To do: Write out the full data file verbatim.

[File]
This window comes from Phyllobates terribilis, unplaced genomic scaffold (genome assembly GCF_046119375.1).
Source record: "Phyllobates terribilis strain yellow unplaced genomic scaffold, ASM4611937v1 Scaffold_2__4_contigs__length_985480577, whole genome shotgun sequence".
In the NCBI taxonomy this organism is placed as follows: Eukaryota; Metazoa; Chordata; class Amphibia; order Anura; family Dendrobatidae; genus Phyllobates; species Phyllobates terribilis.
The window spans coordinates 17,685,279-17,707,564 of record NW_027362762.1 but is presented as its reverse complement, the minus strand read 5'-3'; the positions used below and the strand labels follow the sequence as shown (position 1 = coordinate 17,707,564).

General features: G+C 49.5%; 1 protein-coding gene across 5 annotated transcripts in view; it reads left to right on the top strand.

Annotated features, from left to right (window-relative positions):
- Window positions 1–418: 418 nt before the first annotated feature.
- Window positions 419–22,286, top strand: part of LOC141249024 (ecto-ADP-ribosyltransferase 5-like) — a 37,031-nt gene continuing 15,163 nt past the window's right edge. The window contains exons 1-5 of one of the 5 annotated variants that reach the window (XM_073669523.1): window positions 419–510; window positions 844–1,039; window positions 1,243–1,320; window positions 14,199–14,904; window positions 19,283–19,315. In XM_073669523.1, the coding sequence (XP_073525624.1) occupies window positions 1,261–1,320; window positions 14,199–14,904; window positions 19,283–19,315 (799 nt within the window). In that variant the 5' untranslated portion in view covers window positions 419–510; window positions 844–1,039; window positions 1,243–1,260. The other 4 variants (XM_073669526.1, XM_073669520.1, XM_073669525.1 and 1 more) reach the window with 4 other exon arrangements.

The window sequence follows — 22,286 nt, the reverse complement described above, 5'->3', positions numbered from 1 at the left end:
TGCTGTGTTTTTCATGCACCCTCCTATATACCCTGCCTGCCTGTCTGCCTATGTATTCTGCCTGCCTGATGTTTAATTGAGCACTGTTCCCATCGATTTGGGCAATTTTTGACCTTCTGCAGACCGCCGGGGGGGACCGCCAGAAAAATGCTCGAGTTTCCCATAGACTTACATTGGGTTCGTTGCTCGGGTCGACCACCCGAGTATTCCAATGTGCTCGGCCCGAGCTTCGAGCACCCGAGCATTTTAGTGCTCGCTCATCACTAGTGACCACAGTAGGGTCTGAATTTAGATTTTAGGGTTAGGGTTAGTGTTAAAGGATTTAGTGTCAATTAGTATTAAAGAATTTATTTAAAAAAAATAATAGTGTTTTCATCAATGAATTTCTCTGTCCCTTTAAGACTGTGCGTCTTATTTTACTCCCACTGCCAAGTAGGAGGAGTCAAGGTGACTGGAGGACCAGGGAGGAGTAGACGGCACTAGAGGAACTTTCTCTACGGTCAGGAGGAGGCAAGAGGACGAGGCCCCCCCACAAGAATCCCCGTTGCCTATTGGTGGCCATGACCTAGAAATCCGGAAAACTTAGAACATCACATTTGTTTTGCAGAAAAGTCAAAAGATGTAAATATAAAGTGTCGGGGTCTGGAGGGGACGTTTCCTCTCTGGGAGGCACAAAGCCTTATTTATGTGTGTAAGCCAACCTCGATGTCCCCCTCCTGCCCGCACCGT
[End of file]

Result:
This window comes from Phyllobates terribilis, unplaced genomic scaffold (genome assembly GCF_046119375.1).
Source record: "Phyllobates terribilis strain yellow unplaced genomic scaffold, ASM4611937v1 Scaffold_2__4_contigs__length_985480577, whole genome shotgun sequence".
In the NCBI taxonomy this organism is placed as follows: Eukaryota; Metazoa; Chordata; class Amphibia; order Anura; family Dendrobatidae; genus Phyllobates; species Phyllobates terribilis.
The window spans coordinates 17,685,279-17,707,564 of record NW_027362762.1 but is presented as its reverse complement, the minus strand read 5'-3'; the positions used below and the strand labels follow the sequence as shown (position 1 = coordinate 17,707,564).

General features: G+C 49.5%; 1 protein-coding gene across 5 annotated transcripts in view; it reads left to right on the top strand.

Annotated features, from left to right (window-relative positions):
- Window positions 1–418: 418 nt before the first annotated feature.
- Window positions 419–22,286, top strand: part of LOC141249024 (ecto-ADP-ribosyltransferase 5-like) — a 37,031-nt gene continuing 15,163 nt past the window's right edge. The window contains exons 1-5 of one of the 5 annotated variants that reach the window (XM_073669523.1): window positions 419–510; window positions 844–1,039; window positions 1,243–1,320; window positions 14,199–14,904; window positions 19,283–19,315. In XM_073669523.1, the coding sequence (XP_073525624.1) occupies window positions 1,261–1,320; window positions 14,199–14,904; window positions 19,283–19,315 (799 nt within the window). In that variant the 5' untranslated portion in view covers window positions 419–510; window positions 844–1,039; window positions 1,243–1,260. The other 4 variants (XM_073669526.1, XM_073669520.1, XM_073669525.1 and 1 more) reach the window with 4 other exon arrangements.

The window sequence follows — 22,286 nt, the reverse complement described above, 5'->3', positions numbered from 1 at the left end:
TGCTGTGTTTTTCATGCACCCTCCTATATACCCTGCCTGCCTGTCTGCCTATGTATTCTGCCTGCCTGATGTTTAATTGAGCACTGTTCCCATCGATTTGGGCAATTTTTGACCTTCTGCAGACCGCCGGGGGGGACCGCCAGAAAAATGCTCGAGTTTCCCATAGACTTACATTGGGTTCGTTGCTCGGGTCGACCACCCGAGTATTCCAATGTGCTCGGCCCGAGCTTCGAGCACCCGAGCATTTTAGTGCTCGCTCATCACTAGTGACCACAGTAGGGTCTGAATTTAGATTTTAGGGTTAGGGTTAGTGTTAAAGGATTTAGTGTCAATTAGTATTAAAGAATTTATTTAAAAAAAATAATAGTGTTTTCATCAATGAATTTCTCTGTCCCTTTAAGACTGTGCGTCTTATTTTACTCCCACTGCCAAGTAGGAGGAGTCAAGGTGACTGGAGGACCAGGGAGGAGTAGACGGCACTAGAGGAACTTTCTCTACGGTCAGGAGGAGGCAAGAGGACGAGGCCCCCCCACAAGAATCCCCGTTGCCTATTGGTGGCCATGACCTAGAAATCCGGAAAACTTAGAACATCACATTTGTTTTGCAGAAAAGTCAAAAGATGTAAATATAAAGTGTCGGGGTCTGGAGGGGACGTTTCCTCTCTGGGAGGCACAAAGCCTTATTTATGTGTGTAAGCCAACCTCGATGTCCCCCTCCTGCCCGCACCGT